“When I joined Enterprise Equity, my chief executive said ‘Paul, it’s going to cost me £1 million to train you’. I was thrilled because I thought I was going to be educated in the best universities in the world, but he really meant that I would make many costly mistakes along the way,” Paul said. “In business, you are often backing the jockey and not the horse. It is the people, team and leaders that will get you around the course and win the race, and this focus on people will be a core element of my Presidency in the year ahead.”

Paul will also focus on other strategic imperatives during his tenure: building on the recent evolution of the education syllabus, supporting the Institute’s Digital First initiative, and adapting to the ‘new normal’ for students, members and staff – whatever that ‘new normal’ might be.

“My key priorities will revolve around member experience. It is vital that we engage with members, both at home and overseas, and become increasingly relevant to members in all sectors,” he said. “Building engagement with our members will be central to that sense of relevance. And as someone who wasn’t engaged with the Institute for many years, I can say with conviction that once members engage with Chartered Accountants Ireland and come to understand the breadth of services and support available to members and students alike, they will be amazed.”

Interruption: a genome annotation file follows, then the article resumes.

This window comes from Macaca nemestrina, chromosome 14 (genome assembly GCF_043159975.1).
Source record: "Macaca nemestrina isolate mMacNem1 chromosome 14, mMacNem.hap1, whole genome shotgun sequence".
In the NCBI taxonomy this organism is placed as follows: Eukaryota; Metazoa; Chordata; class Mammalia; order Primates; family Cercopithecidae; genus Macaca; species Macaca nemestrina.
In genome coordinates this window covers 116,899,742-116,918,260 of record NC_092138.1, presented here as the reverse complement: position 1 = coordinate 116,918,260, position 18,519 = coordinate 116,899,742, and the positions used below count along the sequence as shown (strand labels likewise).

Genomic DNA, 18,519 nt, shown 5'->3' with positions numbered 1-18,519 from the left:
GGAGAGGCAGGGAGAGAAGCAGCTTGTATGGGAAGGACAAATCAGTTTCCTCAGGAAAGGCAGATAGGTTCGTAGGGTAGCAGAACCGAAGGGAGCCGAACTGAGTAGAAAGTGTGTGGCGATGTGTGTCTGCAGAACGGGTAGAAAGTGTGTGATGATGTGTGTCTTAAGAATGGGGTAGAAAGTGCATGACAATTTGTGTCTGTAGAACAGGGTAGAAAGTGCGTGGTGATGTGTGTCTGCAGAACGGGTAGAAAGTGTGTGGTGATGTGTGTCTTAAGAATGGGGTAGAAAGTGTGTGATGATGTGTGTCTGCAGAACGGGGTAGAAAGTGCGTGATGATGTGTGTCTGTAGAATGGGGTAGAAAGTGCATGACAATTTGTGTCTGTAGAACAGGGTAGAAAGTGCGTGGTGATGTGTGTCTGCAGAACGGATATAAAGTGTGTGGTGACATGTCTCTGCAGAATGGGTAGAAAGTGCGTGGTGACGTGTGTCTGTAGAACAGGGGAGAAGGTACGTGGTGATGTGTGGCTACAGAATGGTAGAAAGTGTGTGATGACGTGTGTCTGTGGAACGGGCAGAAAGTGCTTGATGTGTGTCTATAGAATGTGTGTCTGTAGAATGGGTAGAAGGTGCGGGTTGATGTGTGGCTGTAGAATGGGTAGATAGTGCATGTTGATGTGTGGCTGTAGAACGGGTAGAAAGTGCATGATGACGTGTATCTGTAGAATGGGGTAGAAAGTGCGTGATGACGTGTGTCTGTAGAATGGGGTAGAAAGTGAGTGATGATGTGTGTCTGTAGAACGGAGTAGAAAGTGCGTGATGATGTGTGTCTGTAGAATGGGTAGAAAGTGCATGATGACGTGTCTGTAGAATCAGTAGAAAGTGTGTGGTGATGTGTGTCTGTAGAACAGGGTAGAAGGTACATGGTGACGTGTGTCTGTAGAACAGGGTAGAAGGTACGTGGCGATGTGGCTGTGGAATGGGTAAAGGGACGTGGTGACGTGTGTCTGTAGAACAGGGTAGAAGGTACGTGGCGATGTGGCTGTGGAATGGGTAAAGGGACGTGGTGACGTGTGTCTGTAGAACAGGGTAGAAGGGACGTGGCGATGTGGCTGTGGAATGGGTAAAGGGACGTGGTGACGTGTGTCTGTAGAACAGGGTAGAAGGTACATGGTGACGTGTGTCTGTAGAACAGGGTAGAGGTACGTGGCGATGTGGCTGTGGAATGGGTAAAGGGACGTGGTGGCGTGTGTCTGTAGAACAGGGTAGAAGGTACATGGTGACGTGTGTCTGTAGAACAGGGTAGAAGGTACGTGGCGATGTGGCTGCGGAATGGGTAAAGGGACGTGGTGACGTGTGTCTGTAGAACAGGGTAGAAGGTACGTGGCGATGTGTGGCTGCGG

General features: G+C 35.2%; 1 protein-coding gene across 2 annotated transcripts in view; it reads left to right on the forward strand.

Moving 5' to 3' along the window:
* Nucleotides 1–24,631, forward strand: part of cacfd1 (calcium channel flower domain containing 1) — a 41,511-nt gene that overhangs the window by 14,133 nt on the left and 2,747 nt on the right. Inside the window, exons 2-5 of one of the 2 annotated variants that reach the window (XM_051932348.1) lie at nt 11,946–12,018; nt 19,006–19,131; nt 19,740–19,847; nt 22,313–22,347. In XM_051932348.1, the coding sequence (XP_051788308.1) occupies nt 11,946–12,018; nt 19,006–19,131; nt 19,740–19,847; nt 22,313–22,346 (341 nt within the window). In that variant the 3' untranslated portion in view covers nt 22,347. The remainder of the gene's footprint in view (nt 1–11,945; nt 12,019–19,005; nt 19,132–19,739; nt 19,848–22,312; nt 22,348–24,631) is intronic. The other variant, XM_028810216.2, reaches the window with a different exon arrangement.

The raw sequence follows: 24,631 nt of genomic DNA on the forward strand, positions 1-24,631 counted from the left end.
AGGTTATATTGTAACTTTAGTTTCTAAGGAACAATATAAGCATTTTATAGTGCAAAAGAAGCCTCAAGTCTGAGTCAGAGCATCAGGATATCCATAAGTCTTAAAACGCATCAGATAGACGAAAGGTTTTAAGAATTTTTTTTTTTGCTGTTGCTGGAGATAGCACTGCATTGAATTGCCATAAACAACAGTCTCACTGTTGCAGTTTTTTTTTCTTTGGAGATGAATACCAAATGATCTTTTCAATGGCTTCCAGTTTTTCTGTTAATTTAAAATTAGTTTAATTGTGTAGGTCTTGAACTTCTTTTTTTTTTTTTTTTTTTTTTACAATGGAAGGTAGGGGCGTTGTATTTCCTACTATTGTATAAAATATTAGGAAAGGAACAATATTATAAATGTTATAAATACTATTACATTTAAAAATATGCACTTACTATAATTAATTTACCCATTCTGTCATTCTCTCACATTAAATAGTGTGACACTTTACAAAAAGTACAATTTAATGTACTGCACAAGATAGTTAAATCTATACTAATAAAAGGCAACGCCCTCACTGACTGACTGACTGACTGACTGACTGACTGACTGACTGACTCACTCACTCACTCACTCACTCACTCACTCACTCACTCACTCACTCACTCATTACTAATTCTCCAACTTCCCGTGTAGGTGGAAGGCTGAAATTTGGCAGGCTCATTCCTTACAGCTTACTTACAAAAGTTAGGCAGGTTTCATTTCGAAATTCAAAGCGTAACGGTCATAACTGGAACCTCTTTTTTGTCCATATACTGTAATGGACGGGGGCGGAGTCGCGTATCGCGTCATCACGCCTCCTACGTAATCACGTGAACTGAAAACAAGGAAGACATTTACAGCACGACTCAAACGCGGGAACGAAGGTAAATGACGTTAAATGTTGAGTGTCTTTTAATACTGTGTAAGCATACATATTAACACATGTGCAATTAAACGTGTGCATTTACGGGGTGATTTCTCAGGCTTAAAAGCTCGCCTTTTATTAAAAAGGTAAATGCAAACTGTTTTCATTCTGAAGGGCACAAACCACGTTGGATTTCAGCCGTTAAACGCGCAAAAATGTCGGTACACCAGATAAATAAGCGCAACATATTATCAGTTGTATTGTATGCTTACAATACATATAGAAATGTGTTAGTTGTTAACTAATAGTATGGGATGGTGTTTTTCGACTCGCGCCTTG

Conclusion

Paul’s presidency will be a presidency like no other. Travel will be restricted in the short-term, a global recession is looming, and the world of professional services work has undergone a dramatic upheaval. But Paul remains optimistic for the future.

“Through our education system, we are equipping the next generation of Chartered Accountants with the skills and expertise necessary to lead businesses into the future and support economic recovery and growth,” he said. “Meanwhile, our members continue to be relied upon as the people who connect the dots, bring people together and make individual elements more effective and valuable by creating and leading great teams. For me, the future is all about empathy, people, and teams – and if we get that right, we can and will recover.”